“Somebody is doing parts of these things somewhere,” he said. “But is the coordination and intensity there? That's not happening.”
Learning Community officials say their approach is based on research showing that early childhood education is a promising strategy for closing the achievement gap for low-income students.
Testing data show that low-income students often enter school with weaker language ability and other skill deficits compared with middle-class peers, and schools have struggled to help them catch up.
“If you have a kid who enters kindergarten or first grade and they're behind, they will most probably stay behind,” said State Sen. Greg Adams of York, a former teacher who was chairman of the Legislature's Education Committee before becoming speaker. “They're going to run a catch-up race. And after a while, if they don't catch up, they give up.”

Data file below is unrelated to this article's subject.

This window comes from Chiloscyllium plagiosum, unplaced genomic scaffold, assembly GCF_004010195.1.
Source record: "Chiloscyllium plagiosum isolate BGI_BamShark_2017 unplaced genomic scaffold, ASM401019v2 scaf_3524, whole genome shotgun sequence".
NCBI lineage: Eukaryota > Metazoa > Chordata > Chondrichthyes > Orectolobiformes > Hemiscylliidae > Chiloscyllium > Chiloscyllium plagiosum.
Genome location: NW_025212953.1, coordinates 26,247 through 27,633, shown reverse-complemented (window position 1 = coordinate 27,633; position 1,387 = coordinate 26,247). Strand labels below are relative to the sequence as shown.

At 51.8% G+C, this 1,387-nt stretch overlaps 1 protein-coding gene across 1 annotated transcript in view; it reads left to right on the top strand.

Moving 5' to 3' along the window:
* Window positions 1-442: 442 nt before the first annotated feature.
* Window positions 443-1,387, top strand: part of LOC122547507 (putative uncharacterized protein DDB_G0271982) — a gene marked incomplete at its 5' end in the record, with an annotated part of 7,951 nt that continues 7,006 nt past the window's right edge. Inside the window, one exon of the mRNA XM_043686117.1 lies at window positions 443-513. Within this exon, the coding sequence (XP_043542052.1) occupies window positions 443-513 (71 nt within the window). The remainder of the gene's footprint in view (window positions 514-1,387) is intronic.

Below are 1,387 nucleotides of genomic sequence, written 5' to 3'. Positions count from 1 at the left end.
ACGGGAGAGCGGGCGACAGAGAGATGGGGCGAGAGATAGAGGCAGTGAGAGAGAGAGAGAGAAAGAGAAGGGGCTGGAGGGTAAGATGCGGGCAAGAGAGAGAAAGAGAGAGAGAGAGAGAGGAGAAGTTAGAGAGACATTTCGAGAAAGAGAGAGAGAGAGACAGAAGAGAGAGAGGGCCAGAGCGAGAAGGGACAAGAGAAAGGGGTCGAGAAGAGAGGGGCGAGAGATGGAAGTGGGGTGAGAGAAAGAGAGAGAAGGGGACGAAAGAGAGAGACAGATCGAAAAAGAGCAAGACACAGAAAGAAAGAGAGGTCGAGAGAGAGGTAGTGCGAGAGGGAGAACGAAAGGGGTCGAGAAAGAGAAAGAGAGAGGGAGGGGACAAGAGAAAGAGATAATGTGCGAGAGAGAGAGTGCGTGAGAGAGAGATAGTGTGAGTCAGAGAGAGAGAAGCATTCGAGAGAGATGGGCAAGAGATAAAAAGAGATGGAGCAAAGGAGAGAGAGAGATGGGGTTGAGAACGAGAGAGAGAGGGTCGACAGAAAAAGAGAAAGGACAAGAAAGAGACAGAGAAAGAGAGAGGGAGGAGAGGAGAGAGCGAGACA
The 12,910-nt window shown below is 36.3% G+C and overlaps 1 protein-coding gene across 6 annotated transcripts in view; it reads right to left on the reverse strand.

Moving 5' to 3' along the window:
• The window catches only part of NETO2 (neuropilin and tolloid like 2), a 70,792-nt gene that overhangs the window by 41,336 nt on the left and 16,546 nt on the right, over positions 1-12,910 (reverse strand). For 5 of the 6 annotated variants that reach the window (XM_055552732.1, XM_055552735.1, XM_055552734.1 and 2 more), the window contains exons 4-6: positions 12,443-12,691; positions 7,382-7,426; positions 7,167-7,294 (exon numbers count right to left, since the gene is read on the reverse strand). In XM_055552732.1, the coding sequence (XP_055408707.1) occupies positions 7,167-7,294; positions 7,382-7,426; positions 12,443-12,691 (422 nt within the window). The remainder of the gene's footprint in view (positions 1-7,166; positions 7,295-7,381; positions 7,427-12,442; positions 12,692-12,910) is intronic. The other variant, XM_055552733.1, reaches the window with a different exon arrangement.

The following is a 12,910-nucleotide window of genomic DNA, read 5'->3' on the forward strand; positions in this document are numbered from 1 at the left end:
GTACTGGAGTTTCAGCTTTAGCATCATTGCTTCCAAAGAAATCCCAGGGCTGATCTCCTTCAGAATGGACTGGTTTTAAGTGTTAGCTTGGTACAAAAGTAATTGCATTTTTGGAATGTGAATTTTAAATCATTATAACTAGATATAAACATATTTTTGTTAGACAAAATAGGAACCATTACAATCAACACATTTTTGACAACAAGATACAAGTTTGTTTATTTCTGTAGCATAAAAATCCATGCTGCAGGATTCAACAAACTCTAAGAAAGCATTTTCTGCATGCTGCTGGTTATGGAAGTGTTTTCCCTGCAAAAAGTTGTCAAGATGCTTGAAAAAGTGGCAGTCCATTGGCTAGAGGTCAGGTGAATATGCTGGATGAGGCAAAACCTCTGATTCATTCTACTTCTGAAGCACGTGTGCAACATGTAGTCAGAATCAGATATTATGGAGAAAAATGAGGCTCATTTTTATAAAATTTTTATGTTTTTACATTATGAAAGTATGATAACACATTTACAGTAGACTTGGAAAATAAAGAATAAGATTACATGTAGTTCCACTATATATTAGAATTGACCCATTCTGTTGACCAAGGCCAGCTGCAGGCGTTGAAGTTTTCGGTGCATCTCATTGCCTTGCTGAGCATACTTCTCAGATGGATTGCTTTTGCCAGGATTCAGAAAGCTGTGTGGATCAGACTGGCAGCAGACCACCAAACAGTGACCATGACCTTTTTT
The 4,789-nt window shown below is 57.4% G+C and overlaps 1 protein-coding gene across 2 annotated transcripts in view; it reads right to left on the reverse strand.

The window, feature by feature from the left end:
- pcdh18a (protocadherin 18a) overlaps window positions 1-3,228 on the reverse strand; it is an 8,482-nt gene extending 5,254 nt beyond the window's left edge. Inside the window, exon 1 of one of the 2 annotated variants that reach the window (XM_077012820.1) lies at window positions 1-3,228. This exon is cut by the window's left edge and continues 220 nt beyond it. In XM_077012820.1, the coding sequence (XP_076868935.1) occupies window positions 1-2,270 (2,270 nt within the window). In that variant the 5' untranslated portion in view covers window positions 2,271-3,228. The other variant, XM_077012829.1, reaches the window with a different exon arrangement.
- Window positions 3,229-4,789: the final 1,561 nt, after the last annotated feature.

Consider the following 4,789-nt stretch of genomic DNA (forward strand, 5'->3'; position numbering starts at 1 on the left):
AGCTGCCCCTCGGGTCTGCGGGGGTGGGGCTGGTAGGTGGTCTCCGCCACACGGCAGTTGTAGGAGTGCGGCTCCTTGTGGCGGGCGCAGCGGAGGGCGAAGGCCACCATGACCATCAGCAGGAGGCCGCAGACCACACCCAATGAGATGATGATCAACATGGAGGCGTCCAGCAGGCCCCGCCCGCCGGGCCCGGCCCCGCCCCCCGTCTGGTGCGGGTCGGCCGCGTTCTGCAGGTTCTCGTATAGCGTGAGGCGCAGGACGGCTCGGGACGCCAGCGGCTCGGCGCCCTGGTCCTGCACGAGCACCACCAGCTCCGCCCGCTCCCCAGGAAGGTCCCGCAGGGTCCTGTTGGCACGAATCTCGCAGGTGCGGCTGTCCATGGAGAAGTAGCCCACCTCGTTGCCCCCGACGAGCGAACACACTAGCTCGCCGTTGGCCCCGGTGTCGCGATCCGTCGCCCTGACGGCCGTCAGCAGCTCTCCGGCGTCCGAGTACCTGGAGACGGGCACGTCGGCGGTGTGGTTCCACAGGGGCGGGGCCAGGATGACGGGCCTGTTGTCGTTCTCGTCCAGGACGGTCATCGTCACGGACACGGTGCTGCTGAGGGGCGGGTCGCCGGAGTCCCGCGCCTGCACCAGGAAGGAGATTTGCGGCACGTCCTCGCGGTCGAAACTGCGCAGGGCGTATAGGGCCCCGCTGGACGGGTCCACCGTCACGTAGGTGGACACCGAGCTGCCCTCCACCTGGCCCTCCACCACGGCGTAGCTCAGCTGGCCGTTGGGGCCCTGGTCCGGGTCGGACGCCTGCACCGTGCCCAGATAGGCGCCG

Many educators believe that quality child care and preschool programs can help low-income students enter kindergarten with solid skills, such as an adequate vocabulary.
For example, Educare found that its high-poverty students scored higher on a vocabulary test for kindergarten-bound children than most other low-income students. And Educare students scored higher the more years they had been enrolled in the program.
Researchers say low-income children also benefit when their parents or other caregivers know more about how to stimulate their minds and teach social and emotional skills. Educare and other programs often try to work with parents to improve their ability to help their children.
Meanwhile, there's a shortage of teachers trained to work in early childhood programs, particularly those serving low-income children.
The new Learning Community center in north Omaha is designed to address all those concerns. The center will house: